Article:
Before I sat down to write this missive, I opened my notebook and found a few items left over from last week’s trip to Washington, D.C.
I thought I would share them with you.
On a blistering hot Friday morning, we took John Druce on a tour of the military monuments. At the World War II memorial fountain, a group of teenaged girls cooled their feet in the water. A pair of mallards were perched on the fountain’s spillway doing the same thing.
I stopped a workman who was picking up trash and asked him if the ducks were there all the time, and he just smiled. Then he told me how he had been at work since 4 a.m. cleaning the debris and dirt out of the fountain that had been deposited there by record rainfall.
By the way, we were all impressed by the lack of debris and trash on the National Mall, despite its heavy use by the public.
While we flew into Washington to view the U.S. Marine sites, a detour behind the Pentagon brought us to the spectacular Air Force memorial. Look it up, it is special.
Consisting of a trio of 200-foot-plus soaring stainless steel arches it represents the contrails of the Air Force Thunderbirds' signature bomb burst maneuver.
On the day we were there, a pair of red-tailed hawks perched on the top of the tallest arch.
A nice man came up to us to explain the memorial and how it memorializes the brave men and women of the Air Force. After we thanked him, he mentioned that he was a retired U.S. Navy captain. In addition to the red-tails, other raptors seemed to have recaptured the nation’s capital. Not far from the Lincoln Memorial, we saw an eagle soaring over the Potomac River. At the Quantico Marine Base, it seemed that dozens of street lights were home to ospreys.
When we stopped for a visit at the office of Brunswick’s Angus King, Maine’s junior senator, we were greeted by Boothbay’s own Marge Kilkelly. When she found we were from Boothbay, she wanted us to know she was “a Brewer,” related to lobsterman Butch Brewer. Butch is the husband of the longtime Register editor Mary Dodge Brewer who recently passed away. Kilkelly asked that we pass on her condolences to the family, especially to Mary’s daughter, Sarah Morley, the Register's operations manager. We did.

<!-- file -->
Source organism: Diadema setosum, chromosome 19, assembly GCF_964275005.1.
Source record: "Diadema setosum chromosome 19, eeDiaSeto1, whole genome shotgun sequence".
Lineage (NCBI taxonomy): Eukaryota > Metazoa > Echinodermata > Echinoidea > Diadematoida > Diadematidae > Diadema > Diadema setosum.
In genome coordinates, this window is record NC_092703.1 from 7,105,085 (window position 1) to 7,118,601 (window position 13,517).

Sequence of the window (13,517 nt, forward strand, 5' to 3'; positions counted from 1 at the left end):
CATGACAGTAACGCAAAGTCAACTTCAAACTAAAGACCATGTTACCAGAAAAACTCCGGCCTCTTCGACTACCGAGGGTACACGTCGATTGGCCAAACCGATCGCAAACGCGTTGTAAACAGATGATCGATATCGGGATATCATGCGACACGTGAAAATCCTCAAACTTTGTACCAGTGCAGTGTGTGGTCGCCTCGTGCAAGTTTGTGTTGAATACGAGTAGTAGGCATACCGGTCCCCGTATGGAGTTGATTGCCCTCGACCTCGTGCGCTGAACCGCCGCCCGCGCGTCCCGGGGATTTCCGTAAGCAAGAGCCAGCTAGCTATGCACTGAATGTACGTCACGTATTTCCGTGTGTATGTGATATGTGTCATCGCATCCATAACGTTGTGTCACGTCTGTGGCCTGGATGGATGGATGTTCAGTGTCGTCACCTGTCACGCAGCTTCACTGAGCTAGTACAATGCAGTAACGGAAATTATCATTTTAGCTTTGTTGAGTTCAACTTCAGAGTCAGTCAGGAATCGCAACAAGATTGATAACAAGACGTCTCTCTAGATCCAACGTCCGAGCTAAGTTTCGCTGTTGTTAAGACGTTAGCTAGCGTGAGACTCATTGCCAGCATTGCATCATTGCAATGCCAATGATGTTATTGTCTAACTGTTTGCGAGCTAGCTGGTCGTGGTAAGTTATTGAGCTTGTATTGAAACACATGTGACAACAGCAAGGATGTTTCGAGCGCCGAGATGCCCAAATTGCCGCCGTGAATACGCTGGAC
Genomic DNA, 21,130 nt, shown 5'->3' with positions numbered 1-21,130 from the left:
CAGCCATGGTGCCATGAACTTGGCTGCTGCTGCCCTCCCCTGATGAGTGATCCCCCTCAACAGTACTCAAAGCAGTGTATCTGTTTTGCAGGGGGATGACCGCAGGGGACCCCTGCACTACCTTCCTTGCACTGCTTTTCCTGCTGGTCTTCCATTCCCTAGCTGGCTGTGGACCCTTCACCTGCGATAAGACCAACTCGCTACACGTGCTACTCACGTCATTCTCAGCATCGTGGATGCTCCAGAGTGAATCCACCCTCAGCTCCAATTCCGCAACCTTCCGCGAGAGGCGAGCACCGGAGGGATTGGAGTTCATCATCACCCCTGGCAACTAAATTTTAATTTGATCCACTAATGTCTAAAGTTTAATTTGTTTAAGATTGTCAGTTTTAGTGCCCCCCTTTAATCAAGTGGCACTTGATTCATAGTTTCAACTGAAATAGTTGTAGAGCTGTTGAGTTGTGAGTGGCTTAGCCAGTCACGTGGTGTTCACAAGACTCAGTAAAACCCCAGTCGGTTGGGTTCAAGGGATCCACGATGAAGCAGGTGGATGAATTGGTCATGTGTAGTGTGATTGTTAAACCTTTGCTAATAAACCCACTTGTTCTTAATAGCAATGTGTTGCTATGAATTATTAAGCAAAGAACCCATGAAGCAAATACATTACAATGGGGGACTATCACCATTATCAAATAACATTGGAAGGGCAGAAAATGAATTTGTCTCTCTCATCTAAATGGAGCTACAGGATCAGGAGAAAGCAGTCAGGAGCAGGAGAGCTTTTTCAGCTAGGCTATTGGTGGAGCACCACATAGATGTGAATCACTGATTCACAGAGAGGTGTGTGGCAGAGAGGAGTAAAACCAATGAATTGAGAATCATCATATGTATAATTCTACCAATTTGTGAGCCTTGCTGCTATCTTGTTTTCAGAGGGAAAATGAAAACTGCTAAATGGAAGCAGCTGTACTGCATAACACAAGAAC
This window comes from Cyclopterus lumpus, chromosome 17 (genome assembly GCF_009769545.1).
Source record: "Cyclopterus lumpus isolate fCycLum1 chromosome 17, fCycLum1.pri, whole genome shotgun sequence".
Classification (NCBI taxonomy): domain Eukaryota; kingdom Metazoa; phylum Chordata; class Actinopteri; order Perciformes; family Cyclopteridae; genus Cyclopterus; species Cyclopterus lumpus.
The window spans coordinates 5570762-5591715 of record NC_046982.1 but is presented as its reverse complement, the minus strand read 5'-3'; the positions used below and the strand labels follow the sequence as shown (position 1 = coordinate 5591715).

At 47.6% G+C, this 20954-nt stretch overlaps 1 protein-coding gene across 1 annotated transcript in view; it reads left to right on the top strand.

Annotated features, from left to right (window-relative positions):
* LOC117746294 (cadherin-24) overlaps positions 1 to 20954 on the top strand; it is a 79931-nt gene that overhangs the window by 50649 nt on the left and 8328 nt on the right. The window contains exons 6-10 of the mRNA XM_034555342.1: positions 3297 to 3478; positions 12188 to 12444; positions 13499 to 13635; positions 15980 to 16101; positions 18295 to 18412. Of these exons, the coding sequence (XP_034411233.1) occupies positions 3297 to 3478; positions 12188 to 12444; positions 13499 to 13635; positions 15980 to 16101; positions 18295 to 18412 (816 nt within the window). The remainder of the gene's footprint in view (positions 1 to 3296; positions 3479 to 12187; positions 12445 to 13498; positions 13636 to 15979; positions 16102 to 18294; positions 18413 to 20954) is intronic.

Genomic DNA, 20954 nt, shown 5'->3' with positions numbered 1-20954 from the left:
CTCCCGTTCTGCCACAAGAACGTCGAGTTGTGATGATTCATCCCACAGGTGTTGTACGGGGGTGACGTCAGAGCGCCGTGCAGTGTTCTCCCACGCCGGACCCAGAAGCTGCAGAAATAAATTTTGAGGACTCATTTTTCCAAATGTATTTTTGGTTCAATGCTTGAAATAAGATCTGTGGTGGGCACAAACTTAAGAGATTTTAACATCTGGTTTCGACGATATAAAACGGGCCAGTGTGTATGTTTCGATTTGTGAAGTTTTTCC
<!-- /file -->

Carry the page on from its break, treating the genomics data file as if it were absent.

As we waited outside Sen. King’s office, we noticed a man sitting on a marble bench in the entrance hall. It was Michael McFaul the U.S. Ambassador to Russia from 2012 to 2014. He has been a frequent guest on TV news shows appearing as an expert on US-Russia relations.
News reports say Russian president Putin said he would allow our FBI agents to question the Russian military officers named in federal indictments charging them with using the internet to interfere with the 2016 presidential election if, and it is a big if, his federal police could question Americans. He mentioned McFaul by name.
We told McFaul we hoped he would not fall for that ploy. He smiled and assured us he would not.
We were invited to attend a Marine Corps headquarters reception, hosted by Ronald L. Green, the Sergeant Major of the Marine Corps. When he was named as the top enlisted man in the Corps, there was some controversy as he was not an infantryman. He was an artilleryman. A “cannon cocker” in Marine parlance. When he was introduced to us, I mentioned I was an old Marine “cannon cocker” too, and he laughed. Then he said he was the last Marine artilleryman qualified to load and fire nuclear artillery shells. “I hope no one ever is called upon to use those skills,” I told him. “Me too,” he said.
When the gathering of Marines learned John Druce was a veteran of the World War II campaigns in the South Pacific, Sgt. Major Green was just one of the dozens of Marines, including a three-star general, who lined up to meet him and shake his hand.
We are in the middle of the Boothbay summer tourist season, and we all hear a lot of griping about the traffic conditions.
Well, it has been a while since I was caught up in the commuter traffic in a major city, but a few trips on the Washington freeways brought back one of the reasons we retired to the Boothbay peninsula.
But our driver showed us the trick he uses to navigate the bumper to bumper traffic. He drives an old Honda van and, when he wants to switch lanes, he just waits for a new Mercedes or shiny BMW to drive next to him, and he just edges over in front of them. “They always let me in,” he said.